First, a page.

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  • Can words describe what Virginia Woolf calls “the daily drama of the body”? Can literature verbalize our interiority: physical and spiritual change, the home, the mind, and the relationships between them? In her celebrated novel Mrs. Dalloway, Woolf’s eponymous protagonist is plagued with perpetual anxiety: Clarissa Dalloway is always on the verge of sickness, waking up on a sunny morning with a feeling of “terror,” “overwhelming incapacity,” “awful fear.” Out in “society,” Clarissa feels better, but resting midday in her big and comfortable townhouse, the bed itself becomes narrower and narrower. Is it safer outside, or at home, inside one’s thoughts? ...
  • Dialectical thinking is sometimes unfashionable. But in a world shot through with contradiction and ambiguity—progress or disaster, equality or stratification, technology or nature, market freedom or political freedom, minority identity or class or national community—it’s also irrepressible. What comes out of thinking with and through contradiction? Can dialectics as a method furnish the tools for not only understanding the world, but also, potentially, for changing it? ...
  • At Antonio Gramsci’s 1928 trial, the prosecutor famously demanded, “we must stop this brain working for twenty years!” Despite being imprisoned in rather brutal conditions by Mussolini’s fascist government, this goal was not achieved. Gramsci would produce, in the notes, scraps, fragments, commentaries, and essays, that constitute his so-called prison notebooks, his most famous thinking. Although the work covers tremendous ground—from interpretations of classic political philosophy to questions of historical and economic development to cultural analysis—the central question around which Gramsci’s mind orbited in this period was: what went wrong? ...
  • In 1990, Mike Davis published a book about his hometown, Los Angeles—“the city that American intellectuals love to hate.” City of Quartz depicted Los Angeles as a site of never-ending social war, where each new subdivision represented a desperate, self-undermining race to claim what he called the “Southern California Dream”—a dream rooted in whiteness, exclusion, anti-urbanism, and, ultimately, subordination to business and to the prerogatives of the rich. ...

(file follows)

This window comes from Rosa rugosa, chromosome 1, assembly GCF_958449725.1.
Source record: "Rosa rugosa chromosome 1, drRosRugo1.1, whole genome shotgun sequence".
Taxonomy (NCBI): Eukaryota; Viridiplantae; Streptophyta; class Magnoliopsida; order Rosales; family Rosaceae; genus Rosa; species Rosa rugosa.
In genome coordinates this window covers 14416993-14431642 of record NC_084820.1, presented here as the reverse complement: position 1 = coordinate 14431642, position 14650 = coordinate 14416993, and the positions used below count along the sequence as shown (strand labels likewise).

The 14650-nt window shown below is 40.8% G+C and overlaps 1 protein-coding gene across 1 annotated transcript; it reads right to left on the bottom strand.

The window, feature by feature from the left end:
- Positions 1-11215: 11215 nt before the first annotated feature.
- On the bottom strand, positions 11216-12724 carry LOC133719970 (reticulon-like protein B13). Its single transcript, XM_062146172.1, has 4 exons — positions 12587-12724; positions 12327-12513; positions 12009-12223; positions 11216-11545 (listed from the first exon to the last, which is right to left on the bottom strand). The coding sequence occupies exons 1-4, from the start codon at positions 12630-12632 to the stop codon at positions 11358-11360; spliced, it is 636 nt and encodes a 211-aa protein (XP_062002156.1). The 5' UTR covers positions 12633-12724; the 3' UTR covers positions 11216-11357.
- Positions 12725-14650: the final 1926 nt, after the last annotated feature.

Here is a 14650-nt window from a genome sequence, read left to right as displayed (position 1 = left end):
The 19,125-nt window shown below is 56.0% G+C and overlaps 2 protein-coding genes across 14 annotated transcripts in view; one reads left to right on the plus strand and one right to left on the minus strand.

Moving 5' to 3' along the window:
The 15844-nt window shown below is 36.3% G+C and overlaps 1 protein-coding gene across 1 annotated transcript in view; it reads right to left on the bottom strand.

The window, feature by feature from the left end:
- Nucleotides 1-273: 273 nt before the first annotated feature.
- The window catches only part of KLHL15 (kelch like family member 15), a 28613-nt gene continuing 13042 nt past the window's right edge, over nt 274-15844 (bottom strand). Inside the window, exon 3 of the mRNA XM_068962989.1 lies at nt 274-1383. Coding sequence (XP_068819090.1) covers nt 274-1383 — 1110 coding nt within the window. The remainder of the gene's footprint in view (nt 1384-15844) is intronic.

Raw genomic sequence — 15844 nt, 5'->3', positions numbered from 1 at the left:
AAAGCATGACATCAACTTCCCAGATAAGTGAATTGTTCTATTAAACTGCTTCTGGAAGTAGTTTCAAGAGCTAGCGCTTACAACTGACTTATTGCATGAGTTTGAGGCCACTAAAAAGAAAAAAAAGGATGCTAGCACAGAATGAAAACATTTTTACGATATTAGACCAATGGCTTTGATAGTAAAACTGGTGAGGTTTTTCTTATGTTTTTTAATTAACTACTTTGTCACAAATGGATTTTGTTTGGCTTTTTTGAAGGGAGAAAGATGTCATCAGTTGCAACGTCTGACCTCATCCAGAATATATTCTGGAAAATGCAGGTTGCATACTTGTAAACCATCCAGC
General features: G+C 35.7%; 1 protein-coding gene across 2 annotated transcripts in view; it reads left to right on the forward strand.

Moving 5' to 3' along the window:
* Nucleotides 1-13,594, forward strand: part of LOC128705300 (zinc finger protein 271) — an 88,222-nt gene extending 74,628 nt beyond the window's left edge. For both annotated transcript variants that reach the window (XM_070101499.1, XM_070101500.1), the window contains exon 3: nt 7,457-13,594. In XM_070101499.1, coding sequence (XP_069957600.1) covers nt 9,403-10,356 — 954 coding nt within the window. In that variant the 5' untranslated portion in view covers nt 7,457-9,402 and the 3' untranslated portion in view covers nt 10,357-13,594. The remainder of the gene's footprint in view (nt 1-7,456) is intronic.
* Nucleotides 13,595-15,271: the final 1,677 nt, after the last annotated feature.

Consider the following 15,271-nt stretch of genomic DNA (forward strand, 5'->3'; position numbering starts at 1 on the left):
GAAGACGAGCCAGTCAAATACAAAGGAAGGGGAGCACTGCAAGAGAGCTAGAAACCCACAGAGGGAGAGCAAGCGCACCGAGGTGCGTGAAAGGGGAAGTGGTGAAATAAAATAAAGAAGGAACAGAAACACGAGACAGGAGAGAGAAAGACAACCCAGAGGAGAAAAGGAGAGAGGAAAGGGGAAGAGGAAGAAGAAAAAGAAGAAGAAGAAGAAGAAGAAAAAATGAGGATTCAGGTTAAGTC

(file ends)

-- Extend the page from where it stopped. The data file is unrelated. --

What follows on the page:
• In a world that is itself sick—with the irascible demands of production that continuously propagate new forms of exploitation—and that in turn sickens its inhabitants, what kind of response is retreat? In Thomas Mann’s Magic Mountain, a young scion of the bourgeoisie undergoes an unexpectedly protracted rest cure in a cloistered Swiss sanitorium, while the outside world is igniting for war. In Deborah Levy’s Hot Milk, nearly a century later, against a background of economic collapse, mass unemployment, and political upheaval, a forlornly underemployed daughter brings her inexplicably ailing mother for treatment at an isolated clinic in southern Spain. And in Ottessa Moshfegh’s My Year of Rest and Relaxation ...

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Recent Posts

Faculty Writing: On Authoritarianism in Bangladesh and the Political Theology of Conservatism

Writing in Jamhoor, Nafis Hasan explores the tangled historical roots of an acute, and increasingly violent, “identity crisis” in Bangladesh—between Bengali and Muslim identifications: “The identity crisis, arising from the scars of the 1947 Partition and carefully nurtured by political parties in the last five decades for political gains, has brought the specter of authoritarianism […]

Faculty Spotlight: Joseph Earl Thomas on Memoir, Realism, Gayl Jones, and the Philadelphia Difference

Podcast for Social Research, Episode 64: Lucy Dhegrae—Music and Trauma

Podcast for Social Research, Episode 63: What is Cop City?